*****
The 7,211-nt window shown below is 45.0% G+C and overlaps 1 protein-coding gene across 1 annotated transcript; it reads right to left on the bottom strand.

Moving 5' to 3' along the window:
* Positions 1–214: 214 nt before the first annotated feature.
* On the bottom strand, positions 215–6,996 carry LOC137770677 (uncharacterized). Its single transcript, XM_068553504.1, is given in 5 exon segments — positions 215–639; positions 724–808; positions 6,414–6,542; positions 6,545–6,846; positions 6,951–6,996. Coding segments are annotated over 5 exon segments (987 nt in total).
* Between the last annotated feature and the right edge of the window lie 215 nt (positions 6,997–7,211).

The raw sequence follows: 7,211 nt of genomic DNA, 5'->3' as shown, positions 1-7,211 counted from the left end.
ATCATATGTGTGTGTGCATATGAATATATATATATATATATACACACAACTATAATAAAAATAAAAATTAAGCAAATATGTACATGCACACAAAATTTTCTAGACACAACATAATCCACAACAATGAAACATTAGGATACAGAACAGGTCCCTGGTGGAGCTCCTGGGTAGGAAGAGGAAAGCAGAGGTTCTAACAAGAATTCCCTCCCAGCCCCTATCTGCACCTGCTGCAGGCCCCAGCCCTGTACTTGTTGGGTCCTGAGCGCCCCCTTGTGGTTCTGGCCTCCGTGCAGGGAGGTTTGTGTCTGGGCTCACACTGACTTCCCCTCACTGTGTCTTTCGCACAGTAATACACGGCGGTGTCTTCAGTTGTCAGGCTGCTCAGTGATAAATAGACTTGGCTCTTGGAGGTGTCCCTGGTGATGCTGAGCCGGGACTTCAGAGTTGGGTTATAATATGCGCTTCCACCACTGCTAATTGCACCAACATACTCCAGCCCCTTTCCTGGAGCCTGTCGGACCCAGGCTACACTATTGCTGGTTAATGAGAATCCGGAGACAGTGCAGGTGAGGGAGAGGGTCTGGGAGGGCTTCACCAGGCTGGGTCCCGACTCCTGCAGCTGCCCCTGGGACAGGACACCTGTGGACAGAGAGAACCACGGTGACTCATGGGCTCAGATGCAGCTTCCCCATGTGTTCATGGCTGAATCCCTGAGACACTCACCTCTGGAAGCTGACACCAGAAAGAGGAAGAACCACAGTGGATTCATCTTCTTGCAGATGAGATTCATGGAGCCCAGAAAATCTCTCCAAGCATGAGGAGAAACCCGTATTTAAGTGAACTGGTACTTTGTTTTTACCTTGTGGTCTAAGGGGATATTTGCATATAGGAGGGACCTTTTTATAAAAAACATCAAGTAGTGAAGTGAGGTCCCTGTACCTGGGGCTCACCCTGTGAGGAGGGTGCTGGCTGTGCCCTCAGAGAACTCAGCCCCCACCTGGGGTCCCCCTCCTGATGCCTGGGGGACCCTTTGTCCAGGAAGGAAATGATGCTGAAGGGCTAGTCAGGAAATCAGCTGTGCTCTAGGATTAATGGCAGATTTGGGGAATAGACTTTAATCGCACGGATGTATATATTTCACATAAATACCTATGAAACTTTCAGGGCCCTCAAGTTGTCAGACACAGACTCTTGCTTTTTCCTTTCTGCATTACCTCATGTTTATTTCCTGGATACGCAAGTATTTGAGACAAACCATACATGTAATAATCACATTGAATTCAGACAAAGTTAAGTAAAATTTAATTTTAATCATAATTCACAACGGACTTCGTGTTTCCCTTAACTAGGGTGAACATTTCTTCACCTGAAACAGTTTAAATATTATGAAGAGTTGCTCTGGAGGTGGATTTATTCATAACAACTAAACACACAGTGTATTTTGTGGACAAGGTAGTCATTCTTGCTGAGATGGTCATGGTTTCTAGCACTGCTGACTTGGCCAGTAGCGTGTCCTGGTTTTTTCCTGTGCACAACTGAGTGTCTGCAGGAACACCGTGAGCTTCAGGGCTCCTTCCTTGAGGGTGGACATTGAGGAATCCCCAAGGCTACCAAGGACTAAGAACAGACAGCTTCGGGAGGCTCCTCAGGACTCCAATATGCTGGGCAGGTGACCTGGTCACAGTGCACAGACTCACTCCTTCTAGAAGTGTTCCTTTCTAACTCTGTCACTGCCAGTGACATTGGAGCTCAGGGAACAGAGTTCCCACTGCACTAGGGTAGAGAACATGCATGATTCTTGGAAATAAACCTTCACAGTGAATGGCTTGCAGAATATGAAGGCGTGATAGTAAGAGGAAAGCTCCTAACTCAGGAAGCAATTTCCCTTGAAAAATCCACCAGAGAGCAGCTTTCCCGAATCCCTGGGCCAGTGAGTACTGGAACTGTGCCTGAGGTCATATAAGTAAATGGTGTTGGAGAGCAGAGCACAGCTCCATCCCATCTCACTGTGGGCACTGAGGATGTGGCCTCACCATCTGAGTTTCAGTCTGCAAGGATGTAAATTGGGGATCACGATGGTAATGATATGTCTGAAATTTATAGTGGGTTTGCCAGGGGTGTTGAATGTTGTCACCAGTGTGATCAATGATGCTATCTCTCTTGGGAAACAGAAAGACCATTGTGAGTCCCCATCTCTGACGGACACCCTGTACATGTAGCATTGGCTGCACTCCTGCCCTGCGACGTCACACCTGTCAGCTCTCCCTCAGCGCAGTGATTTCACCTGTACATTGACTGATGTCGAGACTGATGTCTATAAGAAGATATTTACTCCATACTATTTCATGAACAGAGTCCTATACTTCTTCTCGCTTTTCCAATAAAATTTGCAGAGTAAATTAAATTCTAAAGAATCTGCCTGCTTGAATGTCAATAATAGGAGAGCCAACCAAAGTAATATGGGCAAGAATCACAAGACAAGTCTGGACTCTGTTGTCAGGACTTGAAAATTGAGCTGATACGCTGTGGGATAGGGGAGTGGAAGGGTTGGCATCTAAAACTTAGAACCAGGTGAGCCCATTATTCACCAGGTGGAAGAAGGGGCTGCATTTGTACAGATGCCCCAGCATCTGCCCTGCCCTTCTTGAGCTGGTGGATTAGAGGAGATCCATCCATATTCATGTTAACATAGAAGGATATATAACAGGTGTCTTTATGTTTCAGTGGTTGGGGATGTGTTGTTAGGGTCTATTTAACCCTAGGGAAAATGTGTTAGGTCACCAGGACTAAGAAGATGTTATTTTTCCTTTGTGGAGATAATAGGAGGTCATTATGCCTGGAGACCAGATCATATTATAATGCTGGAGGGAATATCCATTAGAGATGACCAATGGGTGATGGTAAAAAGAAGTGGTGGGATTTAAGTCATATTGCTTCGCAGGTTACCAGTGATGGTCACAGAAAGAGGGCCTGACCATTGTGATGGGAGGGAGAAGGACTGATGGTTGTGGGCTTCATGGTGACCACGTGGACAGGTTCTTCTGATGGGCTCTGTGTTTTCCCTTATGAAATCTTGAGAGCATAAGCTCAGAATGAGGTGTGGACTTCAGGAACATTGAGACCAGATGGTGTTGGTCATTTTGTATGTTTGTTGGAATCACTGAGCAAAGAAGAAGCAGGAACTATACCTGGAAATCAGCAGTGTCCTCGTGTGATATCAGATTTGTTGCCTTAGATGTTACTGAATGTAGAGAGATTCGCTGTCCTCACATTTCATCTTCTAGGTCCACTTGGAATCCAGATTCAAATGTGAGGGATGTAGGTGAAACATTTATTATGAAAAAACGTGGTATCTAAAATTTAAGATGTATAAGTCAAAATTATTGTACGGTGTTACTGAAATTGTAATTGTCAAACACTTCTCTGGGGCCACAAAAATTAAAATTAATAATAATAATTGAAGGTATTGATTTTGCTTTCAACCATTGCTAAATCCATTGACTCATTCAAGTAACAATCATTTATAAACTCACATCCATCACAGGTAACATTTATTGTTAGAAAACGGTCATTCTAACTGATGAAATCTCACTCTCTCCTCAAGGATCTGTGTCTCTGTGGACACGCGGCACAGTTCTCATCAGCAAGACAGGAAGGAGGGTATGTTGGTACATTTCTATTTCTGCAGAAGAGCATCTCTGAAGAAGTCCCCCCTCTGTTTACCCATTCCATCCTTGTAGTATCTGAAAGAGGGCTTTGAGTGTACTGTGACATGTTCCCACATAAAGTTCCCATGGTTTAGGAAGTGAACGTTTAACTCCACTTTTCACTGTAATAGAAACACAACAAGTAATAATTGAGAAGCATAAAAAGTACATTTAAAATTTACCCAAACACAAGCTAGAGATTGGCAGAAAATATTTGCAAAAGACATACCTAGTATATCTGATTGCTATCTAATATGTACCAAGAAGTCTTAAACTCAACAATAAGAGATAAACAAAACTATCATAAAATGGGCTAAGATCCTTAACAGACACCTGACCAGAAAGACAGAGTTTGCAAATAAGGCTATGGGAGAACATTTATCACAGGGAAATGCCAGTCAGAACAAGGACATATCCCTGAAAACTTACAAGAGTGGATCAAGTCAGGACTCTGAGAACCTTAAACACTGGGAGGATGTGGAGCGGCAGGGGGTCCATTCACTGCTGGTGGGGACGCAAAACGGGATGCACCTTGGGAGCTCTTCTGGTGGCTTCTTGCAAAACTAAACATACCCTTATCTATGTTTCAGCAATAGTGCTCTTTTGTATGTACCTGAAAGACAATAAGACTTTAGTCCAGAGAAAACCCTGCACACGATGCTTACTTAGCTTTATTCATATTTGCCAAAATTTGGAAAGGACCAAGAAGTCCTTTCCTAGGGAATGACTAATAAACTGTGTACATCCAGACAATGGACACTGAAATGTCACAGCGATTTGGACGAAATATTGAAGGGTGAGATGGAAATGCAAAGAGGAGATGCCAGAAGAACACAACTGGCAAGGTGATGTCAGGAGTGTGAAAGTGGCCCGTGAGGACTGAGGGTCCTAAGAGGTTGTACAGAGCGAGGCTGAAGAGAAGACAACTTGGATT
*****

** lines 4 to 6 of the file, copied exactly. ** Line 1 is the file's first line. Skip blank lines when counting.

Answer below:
* On the bottom strand, positions 215–6,996 carry LOC137770677 (uncharacterized). Its single transcript, XM_068553504.1, is given in 5 exon segments — positions 215–639; positions 724–808; positions 6,414–6,542; positions 6,545–6,846; positions 6,951–6,996. Coding segments are annotated over 5 exon segments (987 nt in total).
* Between the last annotated feature and the right edge of the window lie 215 nt (positions 6,997–7,211).

The raw sequence follows: 7,211 nt of genomic DNA, 5'->3' as shown, positions 1-7,211 counted from the left end.